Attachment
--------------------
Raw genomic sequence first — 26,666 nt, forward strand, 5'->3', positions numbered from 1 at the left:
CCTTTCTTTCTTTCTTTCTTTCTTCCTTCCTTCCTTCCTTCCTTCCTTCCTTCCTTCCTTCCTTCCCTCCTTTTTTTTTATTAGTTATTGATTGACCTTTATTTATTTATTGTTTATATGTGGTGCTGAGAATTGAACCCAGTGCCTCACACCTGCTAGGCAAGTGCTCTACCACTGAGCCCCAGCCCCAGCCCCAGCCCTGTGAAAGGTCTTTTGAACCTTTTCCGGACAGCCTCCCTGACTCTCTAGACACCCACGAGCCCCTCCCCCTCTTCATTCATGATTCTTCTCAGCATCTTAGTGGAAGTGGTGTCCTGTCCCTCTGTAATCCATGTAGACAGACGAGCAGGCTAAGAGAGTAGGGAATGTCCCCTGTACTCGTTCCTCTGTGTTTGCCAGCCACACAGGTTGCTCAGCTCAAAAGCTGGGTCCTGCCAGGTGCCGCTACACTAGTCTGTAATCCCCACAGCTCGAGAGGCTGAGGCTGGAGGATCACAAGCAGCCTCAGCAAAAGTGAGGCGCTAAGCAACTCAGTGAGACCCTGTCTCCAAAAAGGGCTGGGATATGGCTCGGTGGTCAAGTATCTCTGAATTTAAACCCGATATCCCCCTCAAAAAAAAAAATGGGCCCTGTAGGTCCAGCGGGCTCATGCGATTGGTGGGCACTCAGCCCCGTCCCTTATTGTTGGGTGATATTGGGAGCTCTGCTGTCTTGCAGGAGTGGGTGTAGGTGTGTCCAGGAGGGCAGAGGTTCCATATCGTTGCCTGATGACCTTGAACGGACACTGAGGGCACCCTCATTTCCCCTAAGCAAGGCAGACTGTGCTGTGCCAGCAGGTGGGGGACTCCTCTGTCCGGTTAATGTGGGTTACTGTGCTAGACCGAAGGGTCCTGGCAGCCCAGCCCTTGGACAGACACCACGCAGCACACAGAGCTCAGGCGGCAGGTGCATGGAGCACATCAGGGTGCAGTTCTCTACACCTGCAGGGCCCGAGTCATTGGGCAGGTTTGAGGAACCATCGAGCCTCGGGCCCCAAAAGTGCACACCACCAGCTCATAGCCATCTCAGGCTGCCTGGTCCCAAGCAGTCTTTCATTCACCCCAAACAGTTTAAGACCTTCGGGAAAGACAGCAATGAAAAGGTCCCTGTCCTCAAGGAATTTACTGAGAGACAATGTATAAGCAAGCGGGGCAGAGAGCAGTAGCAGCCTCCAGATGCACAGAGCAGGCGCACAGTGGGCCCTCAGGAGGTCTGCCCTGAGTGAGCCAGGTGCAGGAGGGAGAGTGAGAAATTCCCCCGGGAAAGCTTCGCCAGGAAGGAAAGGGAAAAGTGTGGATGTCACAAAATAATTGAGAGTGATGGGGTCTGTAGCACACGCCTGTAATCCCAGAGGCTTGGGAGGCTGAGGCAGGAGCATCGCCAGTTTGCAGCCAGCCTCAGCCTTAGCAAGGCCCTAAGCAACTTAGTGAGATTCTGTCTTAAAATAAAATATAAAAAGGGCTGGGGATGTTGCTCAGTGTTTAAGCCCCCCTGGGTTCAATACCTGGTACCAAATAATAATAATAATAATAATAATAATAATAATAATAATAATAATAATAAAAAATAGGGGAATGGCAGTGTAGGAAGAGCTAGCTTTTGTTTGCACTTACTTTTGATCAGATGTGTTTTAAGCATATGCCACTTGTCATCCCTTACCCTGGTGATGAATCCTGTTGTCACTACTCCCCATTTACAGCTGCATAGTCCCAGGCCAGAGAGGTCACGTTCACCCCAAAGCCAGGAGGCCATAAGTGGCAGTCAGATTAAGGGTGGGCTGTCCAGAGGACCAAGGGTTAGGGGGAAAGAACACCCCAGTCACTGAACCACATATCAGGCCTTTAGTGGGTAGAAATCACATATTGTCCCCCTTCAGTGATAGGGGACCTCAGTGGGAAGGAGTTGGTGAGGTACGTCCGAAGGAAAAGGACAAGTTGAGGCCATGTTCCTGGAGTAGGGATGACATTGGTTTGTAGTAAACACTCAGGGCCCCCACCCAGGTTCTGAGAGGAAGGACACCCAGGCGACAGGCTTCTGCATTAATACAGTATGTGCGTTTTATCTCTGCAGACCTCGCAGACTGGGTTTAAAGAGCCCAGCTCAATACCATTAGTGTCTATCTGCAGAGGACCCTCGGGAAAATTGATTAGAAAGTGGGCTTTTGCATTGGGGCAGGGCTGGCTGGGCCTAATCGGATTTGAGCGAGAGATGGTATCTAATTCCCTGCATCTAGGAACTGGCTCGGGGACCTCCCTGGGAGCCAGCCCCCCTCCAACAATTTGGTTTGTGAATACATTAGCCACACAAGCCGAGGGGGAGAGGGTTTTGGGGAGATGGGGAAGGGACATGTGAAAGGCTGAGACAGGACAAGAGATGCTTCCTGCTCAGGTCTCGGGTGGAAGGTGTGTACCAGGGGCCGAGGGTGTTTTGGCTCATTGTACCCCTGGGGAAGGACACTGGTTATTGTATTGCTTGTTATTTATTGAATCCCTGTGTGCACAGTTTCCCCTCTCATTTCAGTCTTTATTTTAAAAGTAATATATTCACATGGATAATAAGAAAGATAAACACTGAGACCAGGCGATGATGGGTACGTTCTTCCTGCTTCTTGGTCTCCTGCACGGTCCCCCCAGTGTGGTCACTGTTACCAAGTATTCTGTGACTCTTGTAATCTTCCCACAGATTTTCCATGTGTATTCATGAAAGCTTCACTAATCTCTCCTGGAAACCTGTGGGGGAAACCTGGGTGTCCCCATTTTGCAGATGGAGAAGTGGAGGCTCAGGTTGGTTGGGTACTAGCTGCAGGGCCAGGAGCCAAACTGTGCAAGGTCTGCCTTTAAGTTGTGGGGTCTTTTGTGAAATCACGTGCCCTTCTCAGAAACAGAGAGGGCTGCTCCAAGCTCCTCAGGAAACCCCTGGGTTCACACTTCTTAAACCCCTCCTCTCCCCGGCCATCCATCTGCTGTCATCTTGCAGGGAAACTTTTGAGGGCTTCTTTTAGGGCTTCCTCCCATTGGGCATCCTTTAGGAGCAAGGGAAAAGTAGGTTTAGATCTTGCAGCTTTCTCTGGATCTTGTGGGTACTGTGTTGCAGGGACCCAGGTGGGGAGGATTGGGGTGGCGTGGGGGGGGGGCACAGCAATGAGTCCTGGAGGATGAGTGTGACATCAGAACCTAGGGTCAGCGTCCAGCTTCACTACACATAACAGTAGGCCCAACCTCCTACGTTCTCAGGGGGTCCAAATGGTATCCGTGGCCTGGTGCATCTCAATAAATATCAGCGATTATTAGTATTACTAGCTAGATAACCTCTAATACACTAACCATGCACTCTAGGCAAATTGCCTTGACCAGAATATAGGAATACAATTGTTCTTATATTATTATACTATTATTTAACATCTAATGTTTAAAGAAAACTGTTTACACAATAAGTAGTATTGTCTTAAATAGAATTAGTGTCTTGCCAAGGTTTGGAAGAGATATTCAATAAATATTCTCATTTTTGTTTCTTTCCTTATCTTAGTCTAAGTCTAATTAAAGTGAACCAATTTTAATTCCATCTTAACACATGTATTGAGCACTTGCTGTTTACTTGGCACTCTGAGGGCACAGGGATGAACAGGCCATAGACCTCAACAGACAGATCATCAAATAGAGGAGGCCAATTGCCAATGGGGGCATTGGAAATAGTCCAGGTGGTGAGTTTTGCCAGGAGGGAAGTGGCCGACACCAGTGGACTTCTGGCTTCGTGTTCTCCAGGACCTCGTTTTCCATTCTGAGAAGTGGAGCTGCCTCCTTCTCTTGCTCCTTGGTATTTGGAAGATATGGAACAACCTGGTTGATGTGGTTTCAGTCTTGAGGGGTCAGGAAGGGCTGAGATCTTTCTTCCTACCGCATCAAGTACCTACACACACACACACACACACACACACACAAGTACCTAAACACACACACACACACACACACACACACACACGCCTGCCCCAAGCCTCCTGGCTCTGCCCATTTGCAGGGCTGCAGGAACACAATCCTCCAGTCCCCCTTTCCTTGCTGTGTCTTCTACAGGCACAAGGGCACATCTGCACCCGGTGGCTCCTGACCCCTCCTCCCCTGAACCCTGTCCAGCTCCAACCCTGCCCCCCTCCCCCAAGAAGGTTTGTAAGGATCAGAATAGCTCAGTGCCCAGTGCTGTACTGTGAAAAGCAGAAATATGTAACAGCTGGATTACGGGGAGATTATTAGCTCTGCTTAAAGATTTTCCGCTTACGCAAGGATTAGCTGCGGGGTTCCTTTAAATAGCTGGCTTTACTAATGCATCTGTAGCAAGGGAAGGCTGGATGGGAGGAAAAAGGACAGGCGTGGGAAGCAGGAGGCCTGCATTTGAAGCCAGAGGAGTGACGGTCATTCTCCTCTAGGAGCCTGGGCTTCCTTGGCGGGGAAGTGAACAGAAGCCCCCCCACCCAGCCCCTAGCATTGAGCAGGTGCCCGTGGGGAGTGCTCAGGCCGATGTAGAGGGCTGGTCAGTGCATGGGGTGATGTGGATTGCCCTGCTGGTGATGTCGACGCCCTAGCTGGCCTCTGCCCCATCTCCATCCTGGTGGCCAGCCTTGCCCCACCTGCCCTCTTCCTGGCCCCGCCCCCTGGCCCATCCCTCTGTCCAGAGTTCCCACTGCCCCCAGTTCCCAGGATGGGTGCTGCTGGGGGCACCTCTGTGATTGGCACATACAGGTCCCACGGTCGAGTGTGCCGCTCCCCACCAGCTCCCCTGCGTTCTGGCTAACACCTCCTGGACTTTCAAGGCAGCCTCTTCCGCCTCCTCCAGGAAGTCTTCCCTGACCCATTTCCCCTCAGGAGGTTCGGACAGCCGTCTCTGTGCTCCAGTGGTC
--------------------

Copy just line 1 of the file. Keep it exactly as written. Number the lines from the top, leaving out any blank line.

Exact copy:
Raw genomic sequence first — 26,666 nt, forward strand, 5'->3', positions numbered from 1 at the left: